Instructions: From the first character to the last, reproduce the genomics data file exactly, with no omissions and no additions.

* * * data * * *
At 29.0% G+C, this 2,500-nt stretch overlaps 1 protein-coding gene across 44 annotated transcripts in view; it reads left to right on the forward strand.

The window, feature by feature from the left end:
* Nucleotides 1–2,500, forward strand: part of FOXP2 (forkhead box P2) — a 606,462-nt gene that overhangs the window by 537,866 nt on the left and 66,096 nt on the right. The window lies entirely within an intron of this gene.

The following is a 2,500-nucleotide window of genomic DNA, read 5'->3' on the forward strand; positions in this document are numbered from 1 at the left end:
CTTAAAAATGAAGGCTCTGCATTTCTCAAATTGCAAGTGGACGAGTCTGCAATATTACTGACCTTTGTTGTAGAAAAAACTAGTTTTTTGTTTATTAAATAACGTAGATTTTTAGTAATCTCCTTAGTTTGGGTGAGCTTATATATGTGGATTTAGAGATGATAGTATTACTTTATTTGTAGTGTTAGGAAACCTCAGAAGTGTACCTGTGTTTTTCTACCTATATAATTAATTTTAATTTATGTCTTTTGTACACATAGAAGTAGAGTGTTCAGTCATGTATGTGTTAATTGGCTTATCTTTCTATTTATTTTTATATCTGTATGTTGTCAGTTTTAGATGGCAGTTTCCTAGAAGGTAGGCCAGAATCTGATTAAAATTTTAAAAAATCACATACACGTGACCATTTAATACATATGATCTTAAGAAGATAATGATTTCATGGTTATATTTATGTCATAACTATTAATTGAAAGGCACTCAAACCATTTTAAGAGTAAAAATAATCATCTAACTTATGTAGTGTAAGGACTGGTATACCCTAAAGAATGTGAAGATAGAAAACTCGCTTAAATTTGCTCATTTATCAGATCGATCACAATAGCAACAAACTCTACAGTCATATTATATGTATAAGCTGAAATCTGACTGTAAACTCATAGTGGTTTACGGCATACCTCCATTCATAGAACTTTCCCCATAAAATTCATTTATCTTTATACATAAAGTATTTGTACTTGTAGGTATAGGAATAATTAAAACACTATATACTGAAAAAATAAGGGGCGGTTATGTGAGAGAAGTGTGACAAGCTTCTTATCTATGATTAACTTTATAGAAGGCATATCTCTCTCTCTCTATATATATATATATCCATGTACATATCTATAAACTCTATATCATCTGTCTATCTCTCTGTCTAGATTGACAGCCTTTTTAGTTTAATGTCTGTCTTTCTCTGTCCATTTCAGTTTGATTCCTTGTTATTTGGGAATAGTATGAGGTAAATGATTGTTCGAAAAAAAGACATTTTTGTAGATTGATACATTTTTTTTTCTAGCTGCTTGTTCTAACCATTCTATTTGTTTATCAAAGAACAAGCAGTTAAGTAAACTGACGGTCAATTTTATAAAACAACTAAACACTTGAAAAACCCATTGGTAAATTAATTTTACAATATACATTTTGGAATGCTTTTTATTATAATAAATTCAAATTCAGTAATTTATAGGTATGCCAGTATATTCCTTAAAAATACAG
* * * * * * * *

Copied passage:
At 29.0% G+C, this 2,500-nt stretch overlaps 1 protein-coding gene across 44 annotated transcripts in view; it reads left to right on the forward strand.

The window, feature by feature from the left end:
* Nucleotides 1–2,500, forward strand: part of FOXP2 (forkhead box P2) — a 606,462-nt gene that overhangs the window by 537,866 nt on the left and 66,096 nt on the right. The window lies entirely within an intron of this gene.

The following is a 2,500-nucleotide window of genomic DNA, read 5'->3' on the forward strand; positions in this document are numbered from 1 at the left end:
CTTAAAAATGAAGGCTCTGCATTTCTCAAATTGCAAGTGGACGAGTCTGCAATATTACTGACCTTTGTTGTAGAAAAAACTAGTTTTTTGTTTATTAAATAACGTAGATTTTTAGTAATCTCCTTAGTTTGGGTGAGCTTATATATGTGGATTTAGAGATGATAGTATTACTTTATTTGTAGTGTTAGGAAACCTCAGAAGTGTACCTGTGTTTTTCTACCTATATAATTAATTTTAATTTATGTCTTTTGTACACATAGAAGTAGAGTGTTCAGTCATGTATGTGTTAATTGGCTTATCTTTCTATTTATTTTTATATCTGTATGTTGTCAGTTTTAGATGGCAGTTTCCTAGAAGGTAGGCCAGAATCTGATTAAAATTTTAAAAAATCACATACACGTGACCATTTAATACATATGATCTTAAGAAGATAATGATTTCATGGTTATATTTATGTCATAACTATTAATTGAAAGGCACTCAAACCATTTTAAGAGTAAAAATAATCATCTAACTTATGTAGTGTAAGGACTGGTATACCCTAAAGAATGTGAAGATAGAAAACTCGCTTAAATTTGCTCATTTATCAGATCGATCACAATAGCAACAAACTCTACAGTCATATTATATGTATAAGCTGAAATCTGACTGTAAACTCATAGTGGTTTACGGCATACCTCCATTCATAGAACTTTCCCCATAAAATTCATTTATCTTTATACATAAAGTATTTGTACTTGTAGGTATAGGAATAATTAAAACACTATATACTGAAAAAATAAGGGGCGGTTATGTGAGAGAAGTGTGACAAGCTTCTTATCTATGATTAACTTTATAGAAGGCATATCTCTCTCTCTCTATATATATATATATCCATGTACATATCTATAAACTCTATATCATCTGTCTATCTCTCTGTCTAGATTGACAGCCTTTTTAGTTTAATGTCTGTCTTTCTCTGTCCATTTCAGTTTGATTCCTTGTTATTTGGGAATAGTATGAGGTAAATGATTGTTCGAAAAAAAGACATTTTTGTAGATTGATACATTTTTTTTTCTAGCTGCTTGTTCTAACCATTCTATTTGTTTATCAAAGAACAAGCAGTTAAGTAAACTGACGGTCAATTTTATAAAACAACTAAACACTTGAAAAACCCATTGGTAAATTAATTTTACAATATACATTTTGGAATGCTTTTTATTATAATAAATTCAAATTCAGTAATTTATAGGTATGCCAGTATATTCCTTAAAAATACAG